I suspect you feel like this many days. Unlike Eric Brehm, ours goes on for hours, not 57 seconds. And after hours and hours of multitasking, the brain simply shuts down. According to Robert Sapolsky in Why Zebras Don’t Get Ulcers,

Stress is not a state of mind… it’s measurable and dangerous, and humans can’t seem to find their off-switch.

It is important to find your off-switch. Very important. Because if you don’t, your highly evolved brain is smart enough to make you sick so that you MUST flip that off-switch.

So, take a minute or two, or ten, and remind yourself that you are ONE person, not FOUR.


Remember that adding each task only makes each minute more stressful.

According to an article in Forbes Magazine (author Travis Bradberry), research conducted at Stanford University found that multitasking is less productive than doing a single thing at a time. The results of this series of experiments confirmed that people who are regularly bombarded with several streams of electronic information cannot pay attention, recall information, or switch from one job to another as well as those who complete one task at a time.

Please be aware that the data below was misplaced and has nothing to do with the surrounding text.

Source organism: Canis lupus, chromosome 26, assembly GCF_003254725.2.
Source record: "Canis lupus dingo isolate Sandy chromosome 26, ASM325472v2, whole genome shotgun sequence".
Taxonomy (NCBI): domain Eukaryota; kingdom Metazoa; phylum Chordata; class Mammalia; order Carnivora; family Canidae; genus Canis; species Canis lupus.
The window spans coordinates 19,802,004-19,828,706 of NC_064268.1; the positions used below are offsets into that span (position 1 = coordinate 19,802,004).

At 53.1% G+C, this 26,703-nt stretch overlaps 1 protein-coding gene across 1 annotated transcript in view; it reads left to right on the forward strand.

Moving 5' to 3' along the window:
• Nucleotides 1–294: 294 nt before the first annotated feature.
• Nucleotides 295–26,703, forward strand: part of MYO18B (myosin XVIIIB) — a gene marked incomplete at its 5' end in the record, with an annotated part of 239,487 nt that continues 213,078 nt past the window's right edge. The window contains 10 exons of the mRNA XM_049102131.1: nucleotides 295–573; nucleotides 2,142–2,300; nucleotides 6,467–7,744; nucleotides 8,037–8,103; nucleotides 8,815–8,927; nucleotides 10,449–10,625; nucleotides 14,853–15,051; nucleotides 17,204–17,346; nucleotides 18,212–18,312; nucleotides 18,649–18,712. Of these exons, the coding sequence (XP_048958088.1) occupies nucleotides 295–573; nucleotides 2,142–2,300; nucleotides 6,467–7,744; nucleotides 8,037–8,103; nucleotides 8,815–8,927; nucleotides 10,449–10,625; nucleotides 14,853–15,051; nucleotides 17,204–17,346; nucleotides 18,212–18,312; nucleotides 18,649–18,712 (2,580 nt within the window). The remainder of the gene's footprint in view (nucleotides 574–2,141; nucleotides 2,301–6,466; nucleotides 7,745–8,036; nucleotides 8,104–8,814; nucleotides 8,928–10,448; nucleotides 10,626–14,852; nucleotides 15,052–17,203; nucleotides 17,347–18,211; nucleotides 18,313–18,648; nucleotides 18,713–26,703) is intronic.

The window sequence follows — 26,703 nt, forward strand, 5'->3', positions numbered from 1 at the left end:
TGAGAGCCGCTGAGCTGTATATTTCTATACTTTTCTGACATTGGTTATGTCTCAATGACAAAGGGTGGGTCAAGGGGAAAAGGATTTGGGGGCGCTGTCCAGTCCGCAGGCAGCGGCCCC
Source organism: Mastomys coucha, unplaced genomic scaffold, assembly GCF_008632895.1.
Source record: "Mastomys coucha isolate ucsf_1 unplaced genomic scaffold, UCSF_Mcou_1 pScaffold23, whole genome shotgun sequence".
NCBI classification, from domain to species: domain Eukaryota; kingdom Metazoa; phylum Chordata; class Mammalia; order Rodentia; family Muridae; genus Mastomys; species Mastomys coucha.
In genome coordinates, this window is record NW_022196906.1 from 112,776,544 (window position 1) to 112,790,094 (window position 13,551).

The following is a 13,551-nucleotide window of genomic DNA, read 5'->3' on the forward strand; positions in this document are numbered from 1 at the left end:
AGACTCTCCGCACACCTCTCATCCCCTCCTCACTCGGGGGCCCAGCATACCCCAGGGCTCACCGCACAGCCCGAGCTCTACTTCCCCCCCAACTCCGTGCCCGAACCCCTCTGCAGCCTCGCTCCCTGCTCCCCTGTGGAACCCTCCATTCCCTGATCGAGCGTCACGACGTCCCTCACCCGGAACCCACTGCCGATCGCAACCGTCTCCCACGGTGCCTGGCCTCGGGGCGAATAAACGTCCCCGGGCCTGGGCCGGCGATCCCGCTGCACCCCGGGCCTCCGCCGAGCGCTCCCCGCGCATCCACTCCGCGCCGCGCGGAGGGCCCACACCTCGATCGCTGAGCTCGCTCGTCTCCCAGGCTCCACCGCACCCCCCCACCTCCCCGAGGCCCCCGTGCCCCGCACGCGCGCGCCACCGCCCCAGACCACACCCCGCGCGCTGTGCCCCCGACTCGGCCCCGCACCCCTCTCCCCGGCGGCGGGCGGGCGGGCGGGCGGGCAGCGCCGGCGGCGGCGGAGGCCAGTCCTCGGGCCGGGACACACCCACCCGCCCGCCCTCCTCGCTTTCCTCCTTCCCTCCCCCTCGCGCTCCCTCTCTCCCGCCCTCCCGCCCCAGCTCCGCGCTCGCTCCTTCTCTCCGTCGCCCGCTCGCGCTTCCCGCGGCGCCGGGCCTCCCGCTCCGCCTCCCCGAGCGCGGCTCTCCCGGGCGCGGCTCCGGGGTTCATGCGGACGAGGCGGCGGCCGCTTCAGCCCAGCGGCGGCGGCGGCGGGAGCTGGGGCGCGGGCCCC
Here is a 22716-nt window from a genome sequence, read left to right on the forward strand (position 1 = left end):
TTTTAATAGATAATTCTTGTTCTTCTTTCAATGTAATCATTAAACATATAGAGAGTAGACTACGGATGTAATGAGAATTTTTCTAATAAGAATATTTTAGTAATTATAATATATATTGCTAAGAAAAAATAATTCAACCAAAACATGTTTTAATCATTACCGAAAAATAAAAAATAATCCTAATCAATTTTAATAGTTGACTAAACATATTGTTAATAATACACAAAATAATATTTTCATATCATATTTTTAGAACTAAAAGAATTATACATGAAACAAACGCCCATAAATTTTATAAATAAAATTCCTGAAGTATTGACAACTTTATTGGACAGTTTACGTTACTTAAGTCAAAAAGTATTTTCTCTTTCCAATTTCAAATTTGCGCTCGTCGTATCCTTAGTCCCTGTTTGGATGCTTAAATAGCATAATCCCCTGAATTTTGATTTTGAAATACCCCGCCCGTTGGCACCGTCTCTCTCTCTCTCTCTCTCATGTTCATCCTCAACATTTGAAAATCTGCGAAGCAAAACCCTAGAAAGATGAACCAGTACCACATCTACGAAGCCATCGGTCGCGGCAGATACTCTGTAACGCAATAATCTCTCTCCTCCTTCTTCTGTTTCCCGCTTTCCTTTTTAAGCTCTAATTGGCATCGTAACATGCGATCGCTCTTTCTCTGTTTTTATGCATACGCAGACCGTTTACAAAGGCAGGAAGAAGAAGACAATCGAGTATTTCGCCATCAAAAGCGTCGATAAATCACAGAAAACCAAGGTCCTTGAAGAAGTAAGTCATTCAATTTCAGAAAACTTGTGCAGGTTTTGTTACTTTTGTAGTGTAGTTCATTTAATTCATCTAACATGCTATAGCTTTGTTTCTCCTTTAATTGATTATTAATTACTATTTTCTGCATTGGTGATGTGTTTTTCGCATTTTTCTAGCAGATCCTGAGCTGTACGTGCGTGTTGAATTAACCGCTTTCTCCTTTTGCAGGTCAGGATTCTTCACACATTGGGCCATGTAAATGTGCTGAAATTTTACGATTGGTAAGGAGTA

Multitasking reduces your efficiency and performance because your brain can only truly focus on one thing at a time. When you try to do two or more things at once, your brain simply cannot perform each task well.


Order your tasks in your mind and attend to them one at a time.

Caring is the first key. Think of other people when performing your tasks. There are no tasks in this world that can be completed alone without any involvement or engagement from others.